Male mice can sing like humans, using high pitched love songs to woo females and even spice up their tunes to overcome any competition, a new study has found.
Researchers found the mice have certain brain features, somewhat similar to humans and song-learning birds, which they may use to change their sounds.
“We are claiming that mice have limited versions of the brain and behaviour traits for vocal learning that are found in humans for learning speech and in birds for learning song,” said Duke neurobiologist Erich Jarvis, who led the study. The discovery contradicts scientists’ 60-year-old assumption that mice do not have vocal learning traits at all.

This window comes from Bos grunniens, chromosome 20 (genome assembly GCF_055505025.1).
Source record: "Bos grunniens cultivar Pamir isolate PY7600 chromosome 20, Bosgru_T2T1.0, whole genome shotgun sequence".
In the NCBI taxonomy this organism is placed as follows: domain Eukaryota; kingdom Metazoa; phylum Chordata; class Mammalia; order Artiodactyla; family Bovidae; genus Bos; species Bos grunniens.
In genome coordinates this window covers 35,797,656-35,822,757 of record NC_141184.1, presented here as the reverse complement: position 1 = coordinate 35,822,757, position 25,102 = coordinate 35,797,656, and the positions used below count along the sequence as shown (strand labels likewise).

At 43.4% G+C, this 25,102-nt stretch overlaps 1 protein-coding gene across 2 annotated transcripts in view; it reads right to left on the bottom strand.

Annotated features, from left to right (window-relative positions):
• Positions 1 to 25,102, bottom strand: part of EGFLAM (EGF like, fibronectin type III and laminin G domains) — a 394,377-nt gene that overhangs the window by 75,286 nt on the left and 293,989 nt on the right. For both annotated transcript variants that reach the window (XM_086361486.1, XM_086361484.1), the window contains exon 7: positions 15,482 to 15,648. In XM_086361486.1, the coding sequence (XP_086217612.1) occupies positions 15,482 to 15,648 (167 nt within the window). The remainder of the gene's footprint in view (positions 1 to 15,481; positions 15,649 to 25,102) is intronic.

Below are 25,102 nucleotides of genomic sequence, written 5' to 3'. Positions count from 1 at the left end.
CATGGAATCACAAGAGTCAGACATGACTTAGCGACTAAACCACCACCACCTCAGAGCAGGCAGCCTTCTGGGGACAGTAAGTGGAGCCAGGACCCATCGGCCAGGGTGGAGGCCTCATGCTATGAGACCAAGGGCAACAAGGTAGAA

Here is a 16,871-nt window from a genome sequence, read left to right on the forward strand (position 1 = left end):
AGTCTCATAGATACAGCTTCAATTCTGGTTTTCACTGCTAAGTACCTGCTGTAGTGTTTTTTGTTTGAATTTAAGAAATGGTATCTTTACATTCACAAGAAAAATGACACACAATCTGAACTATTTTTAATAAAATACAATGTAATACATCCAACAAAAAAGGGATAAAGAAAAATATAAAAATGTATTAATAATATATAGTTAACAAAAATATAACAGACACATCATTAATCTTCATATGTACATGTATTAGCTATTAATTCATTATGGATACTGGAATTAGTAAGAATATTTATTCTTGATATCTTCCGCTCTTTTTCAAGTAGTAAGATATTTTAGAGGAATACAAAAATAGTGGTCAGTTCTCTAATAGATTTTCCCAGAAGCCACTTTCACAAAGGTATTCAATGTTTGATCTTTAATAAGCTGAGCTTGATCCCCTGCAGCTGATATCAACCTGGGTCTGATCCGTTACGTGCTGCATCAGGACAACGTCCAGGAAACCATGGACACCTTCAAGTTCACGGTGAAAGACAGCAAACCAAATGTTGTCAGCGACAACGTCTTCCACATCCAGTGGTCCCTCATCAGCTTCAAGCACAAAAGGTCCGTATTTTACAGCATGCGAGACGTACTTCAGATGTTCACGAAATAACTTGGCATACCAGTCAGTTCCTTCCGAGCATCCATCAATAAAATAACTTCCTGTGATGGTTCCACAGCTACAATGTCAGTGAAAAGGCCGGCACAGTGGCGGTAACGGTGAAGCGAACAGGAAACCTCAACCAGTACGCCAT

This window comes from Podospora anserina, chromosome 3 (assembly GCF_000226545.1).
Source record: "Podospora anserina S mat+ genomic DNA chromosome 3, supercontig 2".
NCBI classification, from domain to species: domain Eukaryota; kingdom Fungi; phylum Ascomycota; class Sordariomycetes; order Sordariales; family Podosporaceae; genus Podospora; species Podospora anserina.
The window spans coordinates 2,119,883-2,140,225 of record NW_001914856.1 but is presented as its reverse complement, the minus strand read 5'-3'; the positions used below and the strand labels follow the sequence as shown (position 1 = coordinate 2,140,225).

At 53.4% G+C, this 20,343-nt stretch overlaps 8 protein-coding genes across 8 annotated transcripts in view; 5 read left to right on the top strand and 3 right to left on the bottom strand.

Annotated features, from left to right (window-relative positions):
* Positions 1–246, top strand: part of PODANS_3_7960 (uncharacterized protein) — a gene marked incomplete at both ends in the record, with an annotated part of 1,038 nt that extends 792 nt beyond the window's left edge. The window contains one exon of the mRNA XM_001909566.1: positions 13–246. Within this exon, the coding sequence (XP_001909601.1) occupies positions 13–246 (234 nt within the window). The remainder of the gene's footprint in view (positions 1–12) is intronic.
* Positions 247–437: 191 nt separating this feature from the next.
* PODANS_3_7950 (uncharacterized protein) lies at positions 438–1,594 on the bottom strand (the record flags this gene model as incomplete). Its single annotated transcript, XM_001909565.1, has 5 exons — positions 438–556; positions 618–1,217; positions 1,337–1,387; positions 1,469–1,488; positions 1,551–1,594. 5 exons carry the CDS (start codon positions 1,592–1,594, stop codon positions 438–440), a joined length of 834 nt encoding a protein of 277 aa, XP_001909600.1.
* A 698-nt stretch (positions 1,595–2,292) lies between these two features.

“If we’re not wrong, these findings will be a big boost to scientists studying diseases like autism and anxiety disorders,” said Jarvis, a Howard Hughes Medical Institute investigator.
The research suggests the vocal communication pathways in mice brains are more similar to those in human brains than to sound-making circuits in the brains of chimpanzees and other non-human primates.